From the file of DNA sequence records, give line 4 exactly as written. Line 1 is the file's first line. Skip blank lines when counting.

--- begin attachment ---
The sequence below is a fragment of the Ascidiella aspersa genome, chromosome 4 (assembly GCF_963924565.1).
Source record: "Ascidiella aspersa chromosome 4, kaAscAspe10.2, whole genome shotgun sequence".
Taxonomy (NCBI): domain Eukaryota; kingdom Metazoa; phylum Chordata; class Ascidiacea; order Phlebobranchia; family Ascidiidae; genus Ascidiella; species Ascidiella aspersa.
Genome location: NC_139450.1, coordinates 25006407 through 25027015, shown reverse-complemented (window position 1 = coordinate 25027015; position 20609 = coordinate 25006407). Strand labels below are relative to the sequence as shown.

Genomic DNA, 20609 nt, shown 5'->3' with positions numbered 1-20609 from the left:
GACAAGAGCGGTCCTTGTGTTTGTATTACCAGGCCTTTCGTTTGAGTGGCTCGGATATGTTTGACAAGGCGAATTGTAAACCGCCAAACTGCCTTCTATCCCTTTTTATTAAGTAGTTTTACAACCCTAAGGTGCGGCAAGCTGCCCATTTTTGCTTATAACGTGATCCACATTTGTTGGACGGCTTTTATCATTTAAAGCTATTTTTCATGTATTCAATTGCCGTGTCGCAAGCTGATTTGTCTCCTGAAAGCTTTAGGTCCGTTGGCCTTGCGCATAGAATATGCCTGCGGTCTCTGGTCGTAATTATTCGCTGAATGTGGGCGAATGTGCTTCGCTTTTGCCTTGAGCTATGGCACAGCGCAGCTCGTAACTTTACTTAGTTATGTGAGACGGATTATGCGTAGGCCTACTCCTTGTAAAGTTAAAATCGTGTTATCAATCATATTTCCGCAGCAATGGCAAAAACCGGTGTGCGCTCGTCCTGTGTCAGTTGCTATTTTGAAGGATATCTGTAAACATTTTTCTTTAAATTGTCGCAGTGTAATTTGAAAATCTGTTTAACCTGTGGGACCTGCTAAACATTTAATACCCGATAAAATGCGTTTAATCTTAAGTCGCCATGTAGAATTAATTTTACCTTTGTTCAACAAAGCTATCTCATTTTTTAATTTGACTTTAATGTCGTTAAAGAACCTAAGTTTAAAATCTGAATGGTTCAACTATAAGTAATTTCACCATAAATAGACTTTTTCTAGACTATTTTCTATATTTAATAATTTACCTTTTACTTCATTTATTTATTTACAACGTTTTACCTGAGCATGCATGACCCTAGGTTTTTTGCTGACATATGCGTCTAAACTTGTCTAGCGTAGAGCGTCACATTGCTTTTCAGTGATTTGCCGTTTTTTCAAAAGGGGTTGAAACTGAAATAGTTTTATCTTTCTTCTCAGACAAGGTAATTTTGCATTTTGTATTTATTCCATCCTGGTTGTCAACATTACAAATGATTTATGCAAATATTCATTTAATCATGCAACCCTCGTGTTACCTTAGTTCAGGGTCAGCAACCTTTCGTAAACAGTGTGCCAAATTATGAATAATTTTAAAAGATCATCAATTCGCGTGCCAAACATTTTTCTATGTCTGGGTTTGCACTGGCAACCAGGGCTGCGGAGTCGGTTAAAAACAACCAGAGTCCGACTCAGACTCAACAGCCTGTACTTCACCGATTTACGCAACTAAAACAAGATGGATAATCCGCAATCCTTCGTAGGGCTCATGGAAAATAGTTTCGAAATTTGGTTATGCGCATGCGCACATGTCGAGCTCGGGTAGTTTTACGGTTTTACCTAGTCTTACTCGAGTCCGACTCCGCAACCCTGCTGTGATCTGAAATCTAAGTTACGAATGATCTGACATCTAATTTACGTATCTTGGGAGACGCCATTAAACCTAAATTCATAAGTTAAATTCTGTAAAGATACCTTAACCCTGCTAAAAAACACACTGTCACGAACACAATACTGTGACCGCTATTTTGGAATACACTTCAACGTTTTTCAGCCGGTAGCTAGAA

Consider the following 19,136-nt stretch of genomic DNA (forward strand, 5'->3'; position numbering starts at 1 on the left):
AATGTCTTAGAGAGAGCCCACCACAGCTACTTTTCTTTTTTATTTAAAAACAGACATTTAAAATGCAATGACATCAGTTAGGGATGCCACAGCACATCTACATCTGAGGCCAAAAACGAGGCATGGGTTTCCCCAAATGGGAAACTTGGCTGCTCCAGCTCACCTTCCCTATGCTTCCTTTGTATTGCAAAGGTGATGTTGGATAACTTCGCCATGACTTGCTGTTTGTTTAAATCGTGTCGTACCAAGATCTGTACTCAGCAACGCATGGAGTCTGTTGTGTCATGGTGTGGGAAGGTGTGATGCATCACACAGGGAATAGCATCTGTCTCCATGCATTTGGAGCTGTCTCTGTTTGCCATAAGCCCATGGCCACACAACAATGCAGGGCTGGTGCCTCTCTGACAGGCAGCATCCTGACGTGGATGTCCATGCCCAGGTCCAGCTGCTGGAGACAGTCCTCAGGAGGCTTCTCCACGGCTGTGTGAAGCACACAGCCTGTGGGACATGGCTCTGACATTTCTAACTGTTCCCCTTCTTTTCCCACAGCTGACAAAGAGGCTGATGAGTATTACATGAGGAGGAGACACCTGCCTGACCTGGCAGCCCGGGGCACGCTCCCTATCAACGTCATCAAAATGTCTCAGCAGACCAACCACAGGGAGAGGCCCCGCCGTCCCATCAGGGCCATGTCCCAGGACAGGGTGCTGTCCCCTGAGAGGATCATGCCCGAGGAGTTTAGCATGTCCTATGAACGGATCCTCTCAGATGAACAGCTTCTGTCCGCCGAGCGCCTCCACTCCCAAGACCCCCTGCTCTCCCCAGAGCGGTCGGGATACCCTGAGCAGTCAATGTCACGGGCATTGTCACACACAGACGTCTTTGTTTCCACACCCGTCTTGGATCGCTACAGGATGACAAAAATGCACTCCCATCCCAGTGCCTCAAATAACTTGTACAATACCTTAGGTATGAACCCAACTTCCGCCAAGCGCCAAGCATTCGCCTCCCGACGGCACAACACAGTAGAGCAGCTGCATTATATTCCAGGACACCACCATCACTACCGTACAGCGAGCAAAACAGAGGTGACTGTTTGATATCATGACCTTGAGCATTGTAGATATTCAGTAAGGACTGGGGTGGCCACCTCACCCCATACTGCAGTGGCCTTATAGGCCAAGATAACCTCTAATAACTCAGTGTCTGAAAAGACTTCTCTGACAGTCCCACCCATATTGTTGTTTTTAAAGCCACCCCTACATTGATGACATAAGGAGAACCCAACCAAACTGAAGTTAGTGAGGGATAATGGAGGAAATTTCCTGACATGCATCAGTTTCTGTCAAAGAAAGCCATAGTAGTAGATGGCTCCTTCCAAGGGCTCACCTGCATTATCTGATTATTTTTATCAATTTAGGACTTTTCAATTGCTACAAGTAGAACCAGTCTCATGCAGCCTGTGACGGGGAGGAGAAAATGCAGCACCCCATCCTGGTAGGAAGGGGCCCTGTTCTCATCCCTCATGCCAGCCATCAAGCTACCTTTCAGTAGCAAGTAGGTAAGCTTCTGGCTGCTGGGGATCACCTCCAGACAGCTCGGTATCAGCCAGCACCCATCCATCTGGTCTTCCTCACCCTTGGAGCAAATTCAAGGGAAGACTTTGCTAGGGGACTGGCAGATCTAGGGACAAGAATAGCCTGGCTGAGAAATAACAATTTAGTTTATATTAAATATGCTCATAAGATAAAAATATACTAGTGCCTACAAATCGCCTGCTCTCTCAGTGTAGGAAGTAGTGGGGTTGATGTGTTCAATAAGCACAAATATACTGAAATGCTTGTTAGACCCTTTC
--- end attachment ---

Genome location: NC_139450.1, coordinates 25006407 through 25027015, shown reverse-complemented (window position 1 = coordinate 25027015; position 20609 = coordinate 25006407). Strand labels below are relative to the sequence as shown.